Be Informed is William Buck's regular newsletter, filled with up to date news and relevant advice for individuals and businesses.
As the year marches on towards 30 June, you may begin to wonder “Am I paying too much tax and is there anything I can do about it?”. Whilst the answers to these questions will vary depending on your circumstances, it is always beneficial to revisit the issues to ensure that you are maximising your financial position each year.
The process of tax planning essentially involves a review of your overall taxation affairs including investment structures, income and deductions to make sure that you are taking advantage of any possible tax savings. This process is most beneficial if it is done throughout the year, but there may still be some advantages in examining your available deductions at the end of the financial year.
Whether you are an employee or in business, some of the areas to consider include:
This continues to be a tax effective way to provide for your retirement as tax on contributions is generally limited to 15% in superannuation funds. There are differing rules governing the availability of deductions, depending on whether or not you are employed, but generally, if you are under 50 years of age, you can contribute up to $25,000 per year and obtain some tax benefit. For example, if you are self-employed on an income level of $250,000 per year, a $25,000 contribution into superannuation will save you approximately $8,000 in tax, (the difference between a 46.5% personal marginal tax rate, and the 15% super fund tax rate).
If you are an employer, you may be able to bring forward deductions for compulsory super contributions by making sure they are paid prior to 30 June.
Superannuation – extra tax on contributions for high income earners
Effective 1 July 2012, the Government introduced a new tax on superannuation contributions for high income earners. This tax is known as the “Division 293 Tax” and applies to taxpayers who earn over $300,000 in a financial year (after making a few adjustments).
As a result of this tax, contributions tax levied on concessional contributions made by high income earners is effectively increased from 15% to 30%. The tax is levied to the taxpayer in the first instance, but the taxpayer can request that his/her super fund pay the tax on his/her behalf. The assessment notice for Division 293 Tax usually issues a few months after your personal tax return has been lodged with the Tax Office.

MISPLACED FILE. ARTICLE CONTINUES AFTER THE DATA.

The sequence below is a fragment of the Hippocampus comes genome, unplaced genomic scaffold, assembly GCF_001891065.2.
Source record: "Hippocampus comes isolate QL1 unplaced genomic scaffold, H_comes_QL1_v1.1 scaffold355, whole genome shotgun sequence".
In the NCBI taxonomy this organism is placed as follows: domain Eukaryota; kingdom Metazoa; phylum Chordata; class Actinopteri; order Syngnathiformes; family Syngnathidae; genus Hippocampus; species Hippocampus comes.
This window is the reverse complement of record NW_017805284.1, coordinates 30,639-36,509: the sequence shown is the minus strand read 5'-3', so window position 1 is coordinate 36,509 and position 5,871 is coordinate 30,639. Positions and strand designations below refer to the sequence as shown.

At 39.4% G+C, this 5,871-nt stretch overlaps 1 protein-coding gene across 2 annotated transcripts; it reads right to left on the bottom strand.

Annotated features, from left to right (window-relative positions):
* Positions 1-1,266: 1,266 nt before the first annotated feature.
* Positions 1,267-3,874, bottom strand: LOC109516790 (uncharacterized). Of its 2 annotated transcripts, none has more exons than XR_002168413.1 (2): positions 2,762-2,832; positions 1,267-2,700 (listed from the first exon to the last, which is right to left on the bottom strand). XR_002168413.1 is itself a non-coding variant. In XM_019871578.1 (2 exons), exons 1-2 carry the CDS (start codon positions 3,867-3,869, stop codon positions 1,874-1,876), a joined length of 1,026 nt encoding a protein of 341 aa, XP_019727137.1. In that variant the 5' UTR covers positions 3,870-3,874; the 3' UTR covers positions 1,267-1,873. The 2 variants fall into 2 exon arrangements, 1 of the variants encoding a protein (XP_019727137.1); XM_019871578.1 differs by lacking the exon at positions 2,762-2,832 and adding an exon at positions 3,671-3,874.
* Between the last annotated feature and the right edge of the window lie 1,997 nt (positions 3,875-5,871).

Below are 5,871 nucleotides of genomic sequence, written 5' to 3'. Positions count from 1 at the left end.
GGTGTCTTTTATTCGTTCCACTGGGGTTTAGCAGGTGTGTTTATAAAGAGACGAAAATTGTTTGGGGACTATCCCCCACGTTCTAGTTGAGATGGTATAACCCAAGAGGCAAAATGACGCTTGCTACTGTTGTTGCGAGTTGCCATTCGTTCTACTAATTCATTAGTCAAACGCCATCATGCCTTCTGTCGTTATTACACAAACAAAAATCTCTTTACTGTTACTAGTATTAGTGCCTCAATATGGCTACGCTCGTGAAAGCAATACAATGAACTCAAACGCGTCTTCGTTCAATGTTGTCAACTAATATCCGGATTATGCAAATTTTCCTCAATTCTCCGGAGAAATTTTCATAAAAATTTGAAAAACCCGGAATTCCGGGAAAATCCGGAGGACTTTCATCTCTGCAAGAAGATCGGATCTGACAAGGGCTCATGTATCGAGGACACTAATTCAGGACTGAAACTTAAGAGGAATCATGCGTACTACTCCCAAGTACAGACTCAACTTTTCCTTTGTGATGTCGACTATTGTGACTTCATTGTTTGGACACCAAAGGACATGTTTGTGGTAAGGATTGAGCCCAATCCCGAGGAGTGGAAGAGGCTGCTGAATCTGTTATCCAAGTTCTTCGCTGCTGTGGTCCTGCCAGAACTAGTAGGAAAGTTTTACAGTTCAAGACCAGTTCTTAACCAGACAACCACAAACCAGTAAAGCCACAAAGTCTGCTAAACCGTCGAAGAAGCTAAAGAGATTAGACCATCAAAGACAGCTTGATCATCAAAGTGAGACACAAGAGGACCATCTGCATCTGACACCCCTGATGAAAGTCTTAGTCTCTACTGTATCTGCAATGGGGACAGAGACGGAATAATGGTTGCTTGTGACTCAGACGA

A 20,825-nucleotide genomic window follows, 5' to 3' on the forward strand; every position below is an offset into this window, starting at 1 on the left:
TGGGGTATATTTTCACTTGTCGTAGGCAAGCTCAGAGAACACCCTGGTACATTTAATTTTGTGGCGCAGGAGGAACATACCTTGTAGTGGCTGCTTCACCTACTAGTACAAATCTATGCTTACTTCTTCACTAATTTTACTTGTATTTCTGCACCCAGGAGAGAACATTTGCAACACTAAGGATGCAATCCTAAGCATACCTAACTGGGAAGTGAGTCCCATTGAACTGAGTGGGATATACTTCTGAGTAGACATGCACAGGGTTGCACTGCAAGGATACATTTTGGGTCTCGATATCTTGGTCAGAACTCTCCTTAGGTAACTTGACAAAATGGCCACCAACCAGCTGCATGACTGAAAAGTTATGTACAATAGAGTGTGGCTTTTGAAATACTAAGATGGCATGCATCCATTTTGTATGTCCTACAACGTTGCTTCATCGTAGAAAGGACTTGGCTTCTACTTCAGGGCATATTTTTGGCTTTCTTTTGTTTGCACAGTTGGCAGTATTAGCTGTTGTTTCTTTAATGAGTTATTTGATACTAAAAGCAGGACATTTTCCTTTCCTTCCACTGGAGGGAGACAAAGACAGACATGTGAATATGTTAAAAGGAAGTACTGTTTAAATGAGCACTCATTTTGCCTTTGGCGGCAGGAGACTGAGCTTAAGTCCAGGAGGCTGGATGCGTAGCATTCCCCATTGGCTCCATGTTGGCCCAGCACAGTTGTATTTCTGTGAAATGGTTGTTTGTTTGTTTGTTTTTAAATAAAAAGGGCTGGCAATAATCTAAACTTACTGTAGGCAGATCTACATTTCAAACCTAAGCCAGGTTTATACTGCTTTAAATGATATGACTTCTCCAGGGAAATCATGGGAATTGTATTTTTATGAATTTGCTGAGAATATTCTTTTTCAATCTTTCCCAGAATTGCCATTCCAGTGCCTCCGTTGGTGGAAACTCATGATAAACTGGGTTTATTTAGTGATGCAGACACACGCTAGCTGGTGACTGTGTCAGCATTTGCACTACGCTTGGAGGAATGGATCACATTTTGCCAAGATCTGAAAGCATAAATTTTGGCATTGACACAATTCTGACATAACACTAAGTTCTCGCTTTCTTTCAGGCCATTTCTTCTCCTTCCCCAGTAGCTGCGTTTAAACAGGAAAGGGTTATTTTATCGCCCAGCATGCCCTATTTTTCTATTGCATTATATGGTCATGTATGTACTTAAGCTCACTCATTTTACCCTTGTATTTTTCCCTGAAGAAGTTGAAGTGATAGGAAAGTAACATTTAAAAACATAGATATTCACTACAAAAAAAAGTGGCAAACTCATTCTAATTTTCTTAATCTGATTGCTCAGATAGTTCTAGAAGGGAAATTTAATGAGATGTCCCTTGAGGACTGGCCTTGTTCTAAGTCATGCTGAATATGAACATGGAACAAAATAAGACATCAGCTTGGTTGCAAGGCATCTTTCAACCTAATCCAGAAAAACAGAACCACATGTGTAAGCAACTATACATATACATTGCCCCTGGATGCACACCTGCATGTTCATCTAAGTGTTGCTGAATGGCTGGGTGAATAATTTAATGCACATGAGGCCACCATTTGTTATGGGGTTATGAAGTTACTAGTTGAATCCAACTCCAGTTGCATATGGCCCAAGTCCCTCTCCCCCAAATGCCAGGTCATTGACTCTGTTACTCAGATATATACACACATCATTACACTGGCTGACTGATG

Despite this extra tax, deductible contributions into superannuation are still considered to be highly tax effective because:
- The effective tax rate applied to contributions is still lower than the highest marginal tax rate
- Ongoing earnings derived by the contributions within the fund are likely to be subject to a maximum 15% tax rate; and
- When you retire, your superannuation savings may be able to be withdrawn tax-free.
Salary Sacrifice Arrangements
If you are employed, salary sacrifice arrangements for either superannuation or other benefits are always worthwhile considering, as in some cases the tax savings can be significant. As sacrifice arrangements are only valid for prospective wages, it is critical to review this option now to ensure that you obtain any potential benefit before 30 June.
For those of you with investment related debt, it is worthwhile to review your level of interest deductions at the end of the year. In some circumstances it may be possible to prepay interest to obtain additional tax deductions this year.
Property Investments – Capital Allowances
The most popular form of tax deductions are referred to as “non-cash deductions”. Accelerated depreciation on income-producing buildings is one such deduction. If you own either a commercial or a residential property, obtaining a quantity surveyor report to determine the amount of additional depreciation that may be claimable in relation to the buildings is a low-cost avenue to optimise your tax position.
There may be many other opportunities available to you, depending on your personal or business situation. These opportunities will not be available to everyone but may include prepaying or bringing forward business expenses.
You may also have structure specific issues (such as may occur in a company or trust) that compulsorily require some level of action by you prior to 30 June.
The key to successful tax planning is allowing yourself enough time to take advantage of available benefits. Hurried decisions in the last week of June often do not achieve the best outcome, so take the opportunity now to invest some time in your financial goals.